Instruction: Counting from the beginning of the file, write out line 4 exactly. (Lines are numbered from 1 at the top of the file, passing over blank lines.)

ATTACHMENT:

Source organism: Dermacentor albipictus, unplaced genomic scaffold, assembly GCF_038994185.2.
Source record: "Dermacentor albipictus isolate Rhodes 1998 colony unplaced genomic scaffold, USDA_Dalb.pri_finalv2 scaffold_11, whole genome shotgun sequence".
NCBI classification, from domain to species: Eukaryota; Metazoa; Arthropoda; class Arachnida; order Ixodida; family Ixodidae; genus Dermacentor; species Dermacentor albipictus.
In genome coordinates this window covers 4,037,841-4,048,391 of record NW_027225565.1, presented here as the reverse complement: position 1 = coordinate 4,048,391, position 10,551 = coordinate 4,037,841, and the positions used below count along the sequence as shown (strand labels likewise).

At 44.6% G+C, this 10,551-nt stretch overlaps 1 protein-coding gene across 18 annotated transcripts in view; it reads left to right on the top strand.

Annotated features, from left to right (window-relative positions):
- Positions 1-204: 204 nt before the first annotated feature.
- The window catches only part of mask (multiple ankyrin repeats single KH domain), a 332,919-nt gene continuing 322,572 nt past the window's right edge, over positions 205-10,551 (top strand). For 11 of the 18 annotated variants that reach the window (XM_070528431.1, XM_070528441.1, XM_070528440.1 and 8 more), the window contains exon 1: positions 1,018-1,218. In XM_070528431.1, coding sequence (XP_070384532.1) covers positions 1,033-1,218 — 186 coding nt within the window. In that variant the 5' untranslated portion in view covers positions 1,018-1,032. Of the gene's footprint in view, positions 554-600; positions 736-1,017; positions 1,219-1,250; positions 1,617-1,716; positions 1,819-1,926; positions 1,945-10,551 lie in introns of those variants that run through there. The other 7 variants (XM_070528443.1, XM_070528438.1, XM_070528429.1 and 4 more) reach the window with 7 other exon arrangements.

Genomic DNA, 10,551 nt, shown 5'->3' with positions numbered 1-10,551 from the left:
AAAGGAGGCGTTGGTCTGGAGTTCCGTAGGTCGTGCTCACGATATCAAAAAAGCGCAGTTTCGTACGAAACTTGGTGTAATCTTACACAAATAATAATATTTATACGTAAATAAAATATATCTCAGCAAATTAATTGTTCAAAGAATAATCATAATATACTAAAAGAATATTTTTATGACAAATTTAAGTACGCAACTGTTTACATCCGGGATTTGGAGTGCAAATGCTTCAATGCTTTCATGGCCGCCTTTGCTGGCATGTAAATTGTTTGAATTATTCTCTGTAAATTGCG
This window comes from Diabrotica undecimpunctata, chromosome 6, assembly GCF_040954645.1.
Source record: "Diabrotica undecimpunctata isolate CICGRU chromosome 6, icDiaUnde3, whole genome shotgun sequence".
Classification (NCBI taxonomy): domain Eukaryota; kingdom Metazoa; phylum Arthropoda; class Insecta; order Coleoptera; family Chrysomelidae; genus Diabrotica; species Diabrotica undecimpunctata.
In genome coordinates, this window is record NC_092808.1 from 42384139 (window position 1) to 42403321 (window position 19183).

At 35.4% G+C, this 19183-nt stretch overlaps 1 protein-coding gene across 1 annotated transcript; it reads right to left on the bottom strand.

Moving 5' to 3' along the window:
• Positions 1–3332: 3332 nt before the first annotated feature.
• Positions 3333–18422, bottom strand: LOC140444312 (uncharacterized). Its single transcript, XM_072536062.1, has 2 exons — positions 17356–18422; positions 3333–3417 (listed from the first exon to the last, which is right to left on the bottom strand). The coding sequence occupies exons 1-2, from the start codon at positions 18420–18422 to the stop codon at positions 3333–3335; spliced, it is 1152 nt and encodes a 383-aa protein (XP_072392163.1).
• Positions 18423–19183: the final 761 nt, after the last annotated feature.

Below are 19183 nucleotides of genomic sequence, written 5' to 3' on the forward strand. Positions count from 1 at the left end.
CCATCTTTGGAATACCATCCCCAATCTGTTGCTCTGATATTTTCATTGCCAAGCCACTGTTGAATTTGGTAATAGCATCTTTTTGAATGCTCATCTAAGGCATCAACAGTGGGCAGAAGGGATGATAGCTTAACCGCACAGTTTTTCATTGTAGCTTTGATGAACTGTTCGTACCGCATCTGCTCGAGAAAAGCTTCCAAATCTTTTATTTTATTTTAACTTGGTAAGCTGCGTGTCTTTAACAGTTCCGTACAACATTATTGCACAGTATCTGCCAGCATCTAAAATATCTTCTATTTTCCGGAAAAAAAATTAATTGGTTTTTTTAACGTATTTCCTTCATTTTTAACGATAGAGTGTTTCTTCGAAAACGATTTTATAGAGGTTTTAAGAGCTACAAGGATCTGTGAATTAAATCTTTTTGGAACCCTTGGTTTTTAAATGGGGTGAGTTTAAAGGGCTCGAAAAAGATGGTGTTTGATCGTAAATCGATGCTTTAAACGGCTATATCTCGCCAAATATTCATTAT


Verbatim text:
In genome coordinates this window covers 4,037,841-4,048,391 of record NW_027225565.1, presented here as the reverse complement: position 1 = coordinate 4,048,391, position 10,551 = coordinate 4,037,841, and the positions used below count along the sequence as shown (strand labels likewise).